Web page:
When cars get personal

The Honda Puyo is an interesting concept car. When I think about cars in the future, this is the kind of thing I imagine visually.

In the future I imagine our cars will transition from being extensions and avatars of our selves to being more like intelligent partners. With the introduction of artificial intelligence and sophisticated navigation into automobiles, we will cede more control of the driving experience to our vehicles who will drive for us to take us where we want to go. After all, the point is to get somewhere whenever you like. Most people could care less about the actual driving part. With the car driving itself, you could sit back and nap or entertain yourself. No need to focus on the road because someone else will be driving.

In a way, this new partnership with our vehicles harkens back to the days when you rode astride your trusty steed to get from place to place. Even though you steered and told the horse where to go, it took care of the actual movement on its own and was pretty good at avoiding obstacles. You could even fall asleep in the saddle.

In the future, your silicon steed will probably have a distinct personality, voice, and name. Instead of starting up your loud, fossil-fuel-burning machine and driving yourself, you will approach the car, the doors will open for you, and you will say something like “Henry, pick up Jane and then drop us off at the movie theatre on Mockingbird Lane.” Then your car, Henry or whatever you name it, will do the rest while you check your email or play a game. I don’t think this is far off. We have most of the technological pieces in place.

DARPA has funded a project over the last several years to promote the development of autonomous driving vehicles. We have developed systems that can successfully drive cross-country. In November 2007, DARPA’s Urban challenge will take place on a course with traffic. The autonomous vehicles will need to avoid other cars and obey normal traffic laws.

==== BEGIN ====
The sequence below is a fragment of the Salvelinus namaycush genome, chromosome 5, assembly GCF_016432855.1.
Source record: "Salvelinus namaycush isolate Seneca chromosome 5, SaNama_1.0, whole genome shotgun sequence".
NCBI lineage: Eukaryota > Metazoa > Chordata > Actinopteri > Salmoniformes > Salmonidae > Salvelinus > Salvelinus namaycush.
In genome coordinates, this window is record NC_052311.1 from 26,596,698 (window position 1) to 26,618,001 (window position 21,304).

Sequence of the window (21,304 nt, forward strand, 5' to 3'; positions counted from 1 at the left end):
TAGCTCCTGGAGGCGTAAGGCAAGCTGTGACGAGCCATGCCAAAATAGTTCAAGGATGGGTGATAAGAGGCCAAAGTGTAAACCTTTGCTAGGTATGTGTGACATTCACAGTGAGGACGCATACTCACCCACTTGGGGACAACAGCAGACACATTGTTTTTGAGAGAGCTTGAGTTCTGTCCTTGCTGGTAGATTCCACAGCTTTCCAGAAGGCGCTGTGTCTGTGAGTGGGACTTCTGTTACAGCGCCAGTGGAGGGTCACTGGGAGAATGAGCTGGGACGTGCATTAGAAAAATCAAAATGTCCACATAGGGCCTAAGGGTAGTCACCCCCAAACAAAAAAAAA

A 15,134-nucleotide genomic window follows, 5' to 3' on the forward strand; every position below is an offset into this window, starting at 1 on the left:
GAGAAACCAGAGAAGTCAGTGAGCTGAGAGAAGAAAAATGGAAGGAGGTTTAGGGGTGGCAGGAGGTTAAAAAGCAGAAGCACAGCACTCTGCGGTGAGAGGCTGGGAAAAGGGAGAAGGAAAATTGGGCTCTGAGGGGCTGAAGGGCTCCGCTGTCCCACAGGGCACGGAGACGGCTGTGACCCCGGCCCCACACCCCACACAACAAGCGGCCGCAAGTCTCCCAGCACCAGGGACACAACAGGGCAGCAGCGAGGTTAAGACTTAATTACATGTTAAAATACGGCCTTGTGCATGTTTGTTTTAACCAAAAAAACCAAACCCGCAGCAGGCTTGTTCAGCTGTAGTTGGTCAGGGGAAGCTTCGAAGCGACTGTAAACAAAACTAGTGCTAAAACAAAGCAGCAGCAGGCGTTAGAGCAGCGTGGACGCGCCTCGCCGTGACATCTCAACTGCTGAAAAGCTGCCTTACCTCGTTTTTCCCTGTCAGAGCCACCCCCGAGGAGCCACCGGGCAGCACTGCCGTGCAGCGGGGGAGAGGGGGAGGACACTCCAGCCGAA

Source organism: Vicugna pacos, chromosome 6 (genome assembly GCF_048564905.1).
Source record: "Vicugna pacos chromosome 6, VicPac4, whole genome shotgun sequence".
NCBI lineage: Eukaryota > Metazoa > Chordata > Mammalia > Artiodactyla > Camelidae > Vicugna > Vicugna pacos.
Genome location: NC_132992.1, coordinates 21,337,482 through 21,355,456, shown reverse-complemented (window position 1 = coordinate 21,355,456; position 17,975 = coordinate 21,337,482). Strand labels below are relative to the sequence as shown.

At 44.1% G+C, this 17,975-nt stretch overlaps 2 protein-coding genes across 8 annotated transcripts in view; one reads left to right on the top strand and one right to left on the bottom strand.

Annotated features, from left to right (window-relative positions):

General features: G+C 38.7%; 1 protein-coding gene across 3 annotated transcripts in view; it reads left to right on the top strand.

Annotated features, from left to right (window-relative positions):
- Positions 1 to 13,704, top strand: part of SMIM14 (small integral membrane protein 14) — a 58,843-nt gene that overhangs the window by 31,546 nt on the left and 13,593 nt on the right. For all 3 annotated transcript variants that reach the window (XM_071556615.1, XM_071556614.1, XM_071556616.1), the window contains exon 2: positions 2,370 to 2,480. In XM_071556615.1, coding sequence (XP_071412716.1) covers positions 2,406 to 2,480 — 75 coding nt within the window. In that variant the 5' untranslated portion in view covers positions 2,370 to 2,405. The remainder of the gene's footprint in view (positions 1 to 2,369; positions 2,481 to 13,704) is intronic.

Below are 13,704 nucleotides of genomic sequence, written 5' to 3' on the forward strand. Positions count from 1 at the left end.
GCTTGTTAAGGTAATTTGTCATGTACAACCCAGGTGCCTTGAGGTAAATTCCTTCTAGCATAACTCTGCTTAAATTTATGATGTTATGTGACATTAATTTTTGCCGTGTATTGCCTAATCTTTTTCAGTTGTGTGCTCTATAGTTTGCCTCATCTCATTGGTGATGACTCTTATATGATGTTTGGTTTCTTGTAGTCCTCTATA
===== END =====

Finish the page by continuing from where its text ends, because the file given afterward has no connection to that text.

It will consist of a 60 mile course on primarily paved roads, but this time, the vehicles will have to drive in traffic. They will have to stop at stop signs, look for other vehicles, obey the rules of precedence at intersections, obey traffic laws (don’t cross double yellow center lines), pass other stationary and slow moving cars, back up, park, make a U-turn and plan a new course when the main road is blocked, and take evasive action if a collision with another vehicle is imminent. Sort of makes a 132 mile drive on a closed course in the desert seem like a walk in the park.

The military’s interest in autonomous driving has to do with the desire to have robotic convoys who can travel through dangerous territory. Congress has mandated that one third of the US military’s ground vehicles must be able to operate autonomously by 2015, so this technology will quickly be a reality.

If we are improving so much year over year, it would not take long for this technology to enter the marketplace. We will probably ease into it with something like driver-assist and then it will just get better and better. As soon as cars can drive themselves, many of our traffic issues will improve due to removing the inefficiencies caused by bad driving.

Once we create cars that can drive themselves, then we can focus on the next step, which is to turn cars into a commodity rather than something everyone needs to own. It is highly inefficient for everyone to own a separate 3000-6000 lb vehicle that they only use for an hour a day. If cars could drive themselves, you could create a system where groups of people could fractionally own a vehicle or where you could order car service on demand from several nearby cars for hire.

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